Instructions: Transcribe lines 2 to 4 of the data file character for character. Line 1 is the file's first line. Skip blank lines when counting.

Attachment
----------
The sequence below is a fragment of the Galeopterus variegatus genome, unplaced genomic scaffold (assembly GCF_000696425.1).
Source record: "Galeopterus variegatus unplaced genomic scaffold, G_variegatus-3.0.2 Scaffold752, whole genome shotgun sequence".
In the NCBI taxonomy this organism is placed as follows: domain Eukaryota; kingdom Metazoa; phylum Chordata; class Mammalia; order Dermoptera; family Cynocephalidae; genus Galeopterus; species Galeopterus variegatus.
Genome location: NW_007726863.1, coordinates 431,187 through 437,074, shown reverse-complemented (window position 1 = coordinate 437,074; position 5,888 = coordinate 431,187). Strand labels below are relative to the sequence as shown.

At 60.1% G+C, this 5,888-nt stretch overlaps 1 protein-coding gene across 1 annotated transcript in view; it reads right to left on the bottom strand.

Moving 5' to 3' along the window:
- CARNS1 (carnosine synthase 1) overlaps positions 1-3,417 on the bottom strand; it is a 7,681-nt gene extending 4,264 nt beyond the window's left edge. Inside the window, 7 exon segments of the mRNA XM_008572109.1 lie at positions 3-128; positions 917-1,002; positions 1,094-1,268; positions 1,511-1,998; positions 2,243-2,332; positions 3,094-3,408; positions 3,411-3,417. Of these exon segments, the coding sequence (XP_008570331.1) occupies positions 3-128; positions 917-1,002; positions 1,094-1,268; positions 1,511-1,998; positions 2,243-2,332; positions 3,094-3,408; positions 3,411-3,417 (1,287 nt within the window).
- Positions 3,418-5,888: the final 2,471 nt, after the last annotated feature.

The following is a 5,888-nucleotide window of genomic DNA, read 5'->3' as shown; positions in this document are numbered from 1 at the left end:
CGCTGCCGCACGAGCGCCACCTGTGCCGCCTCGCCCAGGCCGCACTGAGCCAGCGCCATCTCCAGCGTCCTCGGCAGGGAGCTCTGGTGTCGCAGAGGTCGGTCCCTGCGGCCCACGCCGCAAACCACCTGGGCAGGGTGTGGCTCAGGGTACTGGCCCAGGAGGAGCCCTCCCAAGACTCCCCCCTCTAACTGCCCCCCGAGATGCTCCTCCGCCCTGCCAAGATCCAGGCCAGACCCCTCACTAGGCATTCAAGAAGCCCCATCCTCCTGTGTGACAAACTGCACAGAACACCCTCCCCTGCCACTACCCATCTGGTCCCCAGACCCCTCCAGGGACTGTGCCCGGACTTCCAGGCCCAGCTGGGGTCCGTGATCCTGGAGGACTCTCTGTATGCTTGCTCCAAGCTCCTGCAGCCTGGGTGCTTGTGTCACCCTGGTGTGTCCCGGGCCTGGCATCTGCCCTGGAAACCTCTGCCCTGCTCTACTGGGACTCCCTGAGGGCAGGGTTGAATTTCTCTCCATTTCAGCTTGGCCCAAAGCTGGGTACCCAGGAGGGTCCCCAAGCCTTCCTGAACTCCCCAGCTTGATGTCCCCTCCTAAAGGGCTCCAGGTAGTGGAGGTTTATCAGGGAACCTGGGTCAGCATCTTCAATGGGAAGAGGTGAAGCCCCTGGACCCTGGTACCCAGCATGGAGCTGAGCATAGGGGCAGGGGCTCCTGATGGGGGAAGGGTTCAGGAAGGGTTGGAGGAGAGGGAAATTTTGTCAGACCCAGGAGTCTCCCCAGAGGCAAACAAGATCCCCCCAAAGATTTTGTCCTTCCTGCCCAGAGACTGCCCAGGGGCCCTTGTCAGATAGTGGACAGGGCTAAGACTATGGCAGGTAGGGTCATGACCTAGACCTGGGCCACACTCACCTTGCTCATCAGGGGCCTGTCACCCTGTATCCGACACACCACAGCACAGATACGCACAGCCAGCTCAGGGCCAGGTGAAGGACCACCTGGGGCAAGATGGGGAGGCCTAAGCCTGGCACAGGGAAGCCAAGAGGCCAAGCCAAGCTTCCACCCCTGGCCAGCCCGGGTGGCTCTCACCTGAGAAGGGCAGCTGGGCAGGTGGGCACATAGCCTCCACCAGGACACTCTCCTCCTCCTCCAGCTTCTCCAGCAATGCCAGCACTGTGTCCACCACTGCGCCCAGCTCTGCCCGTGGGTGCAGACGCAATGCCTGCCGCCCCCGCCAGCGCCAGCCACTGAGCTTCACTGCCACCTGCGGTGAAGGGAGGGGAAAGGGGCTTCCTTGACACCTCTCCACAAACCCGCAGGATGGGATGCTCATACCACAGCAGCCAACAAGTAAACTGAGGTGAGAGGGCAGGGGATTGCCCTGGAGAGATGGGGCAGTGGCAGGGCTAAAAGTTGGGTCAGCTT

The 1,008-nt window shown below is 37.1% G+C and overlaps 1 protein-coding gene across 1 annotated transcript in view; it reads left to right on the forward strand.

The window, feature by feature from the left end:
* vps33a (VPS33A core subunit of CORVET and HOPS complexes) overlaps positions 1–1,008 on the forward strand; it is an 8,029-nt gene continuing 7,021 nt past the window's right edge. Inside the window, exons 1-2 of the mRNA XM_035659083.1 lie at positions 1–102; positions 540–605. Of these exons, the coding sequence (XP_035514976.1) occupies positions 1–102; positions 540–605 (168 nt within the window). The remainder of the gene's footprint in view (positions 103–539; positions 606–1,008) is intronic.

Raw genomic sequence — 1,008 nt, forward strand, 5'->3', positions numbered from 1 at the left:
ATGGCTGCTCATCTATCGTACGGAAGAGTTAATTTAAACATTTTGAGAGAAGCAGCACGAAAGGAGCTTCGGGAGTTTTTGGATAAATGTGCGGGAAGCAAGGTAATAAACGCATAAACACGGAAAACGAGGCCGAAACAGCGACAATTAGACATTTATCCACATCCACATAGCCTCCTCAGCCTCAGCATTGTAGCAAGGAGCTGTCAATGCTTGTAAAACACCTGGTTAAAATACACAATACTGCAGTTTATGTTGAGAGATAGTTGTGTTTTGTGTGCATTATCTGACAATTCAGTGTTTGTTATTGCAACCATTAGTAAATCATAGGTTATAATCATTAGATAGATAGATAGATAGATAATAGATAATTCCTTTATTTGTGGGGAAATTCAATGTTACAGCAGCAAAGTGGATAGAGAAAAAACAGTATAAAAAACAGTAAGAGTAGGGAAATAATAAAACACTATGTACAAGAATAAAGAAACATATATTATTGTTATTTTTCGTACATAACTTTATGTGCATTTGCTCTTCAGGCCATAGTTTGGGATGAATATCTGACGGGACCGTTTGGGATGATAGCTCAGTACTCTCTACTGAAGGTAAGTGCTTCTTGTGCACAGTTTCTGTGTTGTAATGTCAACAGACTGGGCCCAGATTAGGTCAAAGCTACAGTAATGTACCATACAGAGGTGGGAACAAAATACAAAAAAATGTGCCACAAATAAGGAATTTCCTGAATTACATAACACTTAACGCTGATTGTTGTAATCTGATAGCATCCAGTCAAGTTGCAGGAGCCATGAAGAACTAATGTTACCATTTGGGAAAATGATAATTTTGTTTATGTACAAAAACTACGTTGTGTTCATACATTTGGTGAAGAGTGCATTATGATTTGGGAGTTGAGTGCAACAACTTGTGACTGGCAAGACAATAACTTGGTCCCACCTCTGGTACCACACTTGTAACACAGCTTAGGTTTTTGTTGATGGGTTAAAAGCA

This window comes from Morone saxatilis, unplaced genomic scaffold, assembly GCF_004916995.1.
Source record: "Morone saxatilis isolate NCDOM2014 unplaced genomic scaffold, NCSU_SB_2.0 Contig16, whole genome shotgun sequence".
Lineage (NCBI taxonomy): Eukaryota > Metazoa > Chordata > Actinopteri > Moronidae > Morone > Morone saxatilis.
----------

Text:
Source record: "Galeopterus variegatus unplaced genomic scaffold, G_variegatus-3.0.2 Scaffold752, whole genome shotgun sequence".
In the NCBI taxonomy this organism is placed as follows: domain Eukaryota; kingdom Metazoa; phylum Chordata; class Mammalia; order Dermoptera; family Cynocephalidae; genus Galeopterus; species Galeopterus variegatus.
Genome location: NW_007726863.1, coordinates 431,187 through 437,074, shown reverse-complemented (window position 1 = coordinate 437,074; position 5,888 = coordinate 431,187). Strand labels below are relative to the sequence as shown.